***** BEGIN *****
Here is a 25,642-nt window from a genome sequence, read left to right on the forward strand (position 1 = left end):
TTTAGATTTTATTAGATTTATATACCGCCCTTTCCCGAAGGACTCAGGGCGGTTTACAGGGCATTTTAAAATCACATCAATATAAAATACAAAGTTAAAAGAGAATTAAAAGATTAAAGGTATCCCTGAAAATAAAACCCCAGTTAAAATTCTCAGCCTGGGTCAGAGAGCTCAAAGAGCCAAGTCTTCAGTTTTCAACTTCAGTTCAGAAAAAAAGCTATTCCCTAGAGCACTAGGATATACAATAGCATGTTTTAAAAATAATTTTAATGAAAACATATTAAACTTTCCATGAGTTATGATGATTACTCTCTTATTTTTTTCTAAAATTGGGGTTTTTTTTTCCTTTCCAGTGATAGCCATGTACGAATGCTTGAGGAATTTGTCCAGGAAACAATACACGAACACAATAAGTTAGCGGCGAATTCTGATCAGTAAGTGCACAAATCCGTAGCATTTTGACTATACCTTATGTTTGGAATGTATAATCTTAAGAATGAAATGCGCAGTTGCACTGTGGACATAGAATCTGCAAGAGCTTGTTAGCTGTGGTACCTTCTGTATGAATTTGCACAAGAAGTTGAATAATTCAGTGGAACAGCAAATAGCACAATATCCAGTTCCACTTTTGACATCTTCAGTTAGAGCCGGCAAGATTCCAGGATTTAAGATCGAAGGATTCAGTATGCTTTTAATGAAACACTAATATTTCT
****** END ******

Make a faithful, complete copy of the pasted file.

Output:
Here is a 25,642-nt window from a genome sequence, read left to right on the forward strand (position 1 = left end):
TTTAGATTTTATTAGATTTATATACCGCCCTTTCCCGAAGGACTCAGGGCGGTTTACAGGGCATTTTAAAATCACATCAATATAAAATACAAAGTTAAAAGAGAATTAAAAGATTAAAGGTATCCCTGAAAATAAAACCCCAGTTAAAATTCTCAGCCTGGGTCAGAGAGCTCAAAGAGCCAAGTCTTCAGTTTTCAACTTCAGTTCAGAAAAAAAGCTATTCCCTAGAGCACTAGGATATACAATAGCATGTTTTAAAAATAATTTTAATGAAAACATATTAAACTTTCCATGAGTTATGATGATTACTCTCTTATTTTTTTCTAAAATTGGGGTTTTTTTTTCCTTTCCAGTGATAGCCATGTACGAATGCTTGAGGAATTTGTCCAGGAAACAATACACGAACACAATAAGTTAGCGGCGAATTCTGATCAGTAAGTGCACAAATCCGTAGCATTTTGACTATACCTTATGTTTGGAATGTATAATCTTAAGAATGAAATGCGCAGTTGCACTGTGGACATAGAATCTGCAAGAGCTTGTTAGCTGTGGTACCTTCTGTATGAATTTGCACAAGAAGTTGAATAATTCAGTGGAACAGCAAATAGCACAATATCCAGTTCCACTTTTGACATCTTCAGTTAGAGCCGGCAAGATTCCAGGATTTAAGATCGAAGGATTCAGTATGCTTTTAATGAAACACTAATATTTCT